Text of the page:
Culture in a Coffee Cup
Writing is a solitary act so I often work at a café. I frequent several, taking comfort in the white noise of conversation and the familiarity of alternative living rooms.
The café culture, perfected by Europeans and promulgated by Starbucks, is integral to social interaction. We chat with friends over coffee, or tea. We hold meetings. We linger with a book or computer. Friendships are forged. First dates.
However unlike the iconic bar, where one goes to engage, the café offers an opportunity to maintain a distance, if preferred, enjoy an eavesdrop or write, and each one has its own cultural identity.
Picture Zinc. Populated largely by locals, many regulars cluster under its iconic umbrellas or hide in the tiny eatery. Zinc is our gourmet café, replete with elegant gifts and dramatically tall vases filled with exquisite bouquets to set the scene. Stage directed to perfection, for those who wish to see and be seen.
Down the street, at Anastasia’s, a more intimate scene, where an artsy crowd favors proximity to fashion, lingering over beautiful food served to paper-topped tables, perfect for scribbling notes or numbers. Patrons there socialize, philosophize, or seal business deals.
The Coffee Pub near the Post Office might be called the un-Zinc, for those who would rather hang out with a newspaper or colleague. I’m told barefoot patrons at the Orange Inn get high on organic coffee. Jean Paul’s Goodies, barely visible in North Laguna, is the place for Francophiles, and Café Vienna in South Laguna the final outpost and a personal favorite.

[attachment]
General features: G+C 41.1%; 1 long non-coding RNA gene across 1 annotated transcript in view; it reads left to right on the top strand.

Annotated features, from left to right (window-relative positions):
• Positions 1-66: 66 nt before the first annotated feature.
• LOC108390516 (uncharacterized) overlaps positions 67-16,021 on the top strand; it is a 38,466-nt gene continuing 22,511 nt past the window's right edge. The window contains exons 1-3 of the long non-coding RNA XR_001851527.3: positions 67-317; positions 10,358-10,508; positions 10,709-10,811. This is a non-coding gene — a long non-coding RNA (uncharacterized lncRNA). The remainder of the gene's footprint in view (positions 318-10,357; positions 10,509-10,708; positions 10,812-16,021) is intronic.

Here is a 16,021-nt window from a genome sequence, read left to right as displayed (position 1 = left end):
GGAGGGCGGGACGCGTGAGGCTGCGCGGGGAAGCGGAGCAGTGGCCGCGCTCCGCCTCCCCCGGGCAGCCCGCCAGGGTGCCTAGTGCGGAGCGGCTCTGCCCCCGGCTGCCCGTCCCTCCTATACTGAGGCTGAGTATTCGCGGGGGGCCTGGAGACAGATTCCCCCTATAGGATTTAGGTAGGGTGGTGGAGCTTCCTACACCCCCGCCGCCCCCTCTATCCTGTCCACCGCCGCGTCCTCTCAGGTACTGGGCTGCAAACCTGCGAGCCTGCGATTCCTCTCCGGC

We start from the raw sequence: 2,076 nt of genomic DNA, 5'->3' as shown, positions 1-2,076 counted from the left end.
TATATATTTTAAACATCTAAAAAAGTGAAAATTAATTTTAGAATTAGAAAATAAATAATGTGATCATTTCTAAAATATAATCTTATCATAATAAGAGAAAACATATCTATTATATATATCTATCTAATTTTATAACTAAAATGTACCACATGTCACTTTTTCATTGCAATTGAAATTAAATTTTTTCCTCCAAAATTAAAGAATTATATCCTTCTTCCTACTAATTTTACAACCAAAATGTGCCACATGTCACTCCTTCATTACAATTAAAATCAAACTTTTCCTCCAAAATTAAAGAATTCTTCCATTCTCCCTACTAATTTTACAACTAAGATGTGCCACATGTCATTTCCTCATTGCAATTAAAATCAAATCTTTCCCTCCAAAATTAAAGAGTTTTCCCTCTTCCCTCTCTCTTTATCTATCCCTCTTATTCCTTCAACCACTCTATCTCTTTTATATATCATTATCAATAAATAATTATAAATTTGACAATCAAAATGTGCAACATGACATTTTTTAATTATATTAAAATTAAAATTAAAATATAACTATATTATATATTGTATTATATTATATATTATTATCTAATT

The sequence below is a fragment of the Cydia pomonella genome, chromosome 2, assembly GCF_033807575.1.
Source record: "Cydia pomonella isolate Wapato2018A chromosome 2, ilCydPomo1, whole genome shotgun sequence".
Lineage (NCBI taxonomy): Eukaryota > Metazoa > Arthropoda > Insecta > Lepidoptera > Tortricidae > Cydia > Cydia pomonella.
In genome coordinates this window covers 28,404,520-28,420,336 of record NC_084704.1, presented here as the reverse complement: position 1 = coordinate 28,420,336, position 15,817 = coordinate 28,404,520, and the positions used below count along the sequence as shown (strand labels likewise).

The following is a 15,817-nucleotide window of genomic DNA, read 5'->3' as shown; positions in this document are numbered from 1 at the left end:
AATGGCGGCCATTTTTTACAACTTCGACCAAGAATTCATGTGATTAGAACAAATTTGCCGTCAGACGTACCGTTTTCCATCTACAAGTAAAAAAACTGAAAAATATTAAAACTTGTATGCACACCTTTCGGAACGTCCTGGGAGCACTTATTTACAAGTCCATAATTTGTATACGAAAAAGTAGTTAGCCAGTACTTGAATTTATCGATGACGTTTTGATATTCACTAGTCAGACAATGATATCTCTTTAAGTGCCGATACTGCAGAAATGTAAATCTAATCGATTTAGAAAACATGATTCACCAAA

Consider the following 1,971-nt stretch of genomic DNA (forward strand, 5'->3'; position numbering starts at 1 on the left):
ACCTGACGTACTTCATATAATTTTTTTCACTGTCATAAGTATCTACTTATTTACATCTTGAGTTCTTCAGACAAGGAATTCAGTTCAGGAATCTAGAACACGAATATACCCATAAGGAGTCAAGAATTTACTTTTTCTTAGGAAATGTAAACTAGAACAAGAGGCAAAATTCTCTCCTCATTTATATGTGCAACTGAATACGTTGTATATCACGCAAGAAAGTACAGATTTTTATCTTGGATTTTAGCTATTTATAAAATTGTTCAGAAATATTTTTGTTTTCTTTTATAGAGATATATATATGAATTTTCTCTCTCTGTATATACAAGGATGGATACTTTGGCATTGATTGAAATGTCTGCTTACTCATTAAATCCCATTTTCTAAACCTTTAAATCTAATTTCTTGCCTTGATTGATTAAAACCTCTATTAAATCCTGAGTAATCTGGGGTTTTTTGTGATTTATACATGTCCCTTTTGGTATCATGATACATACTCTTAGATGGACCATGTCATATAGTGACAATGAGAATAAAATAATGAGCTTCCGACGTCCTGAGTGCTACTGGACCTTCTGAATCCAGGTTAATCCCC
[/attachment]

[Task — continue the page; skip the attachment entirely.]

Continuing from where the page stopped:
Regulars at Laguna Coffee Company favor fresh roasted blends and Saturday morning jazz. Close by, Heidelberg serves as an anchor for Hip District workers and shoppers, and a stop for tourists en route to town, who might have missed Koffee Klatch two blocks south, tucked way like a Moroccan teashop, where the pastry case beckons and cushioned banquettes are perfect for curling up with a good book or a close friend. And, by the way, the only coffee café open at night.
For those who prefer a bitter blend, there is always Starbucks, with a view of Main Beach.
Café culture is less about thirst than atmosphere. We choose in the moment where to socialize, or not, or gravitate to the same spot like swallows to their nest. Where we land reflects who we are or who we want to be, as much as where we live or what we wear, and as integral to our society as the art that lines the walls at just about every café in town. In fact, it has little to do with coffee in the end, especially for tea drinkers like me.
Randy Kraft is a freelance writer who previously covered City Hall for the Indy and pens the OC BookBlog for www.ocinsite.com.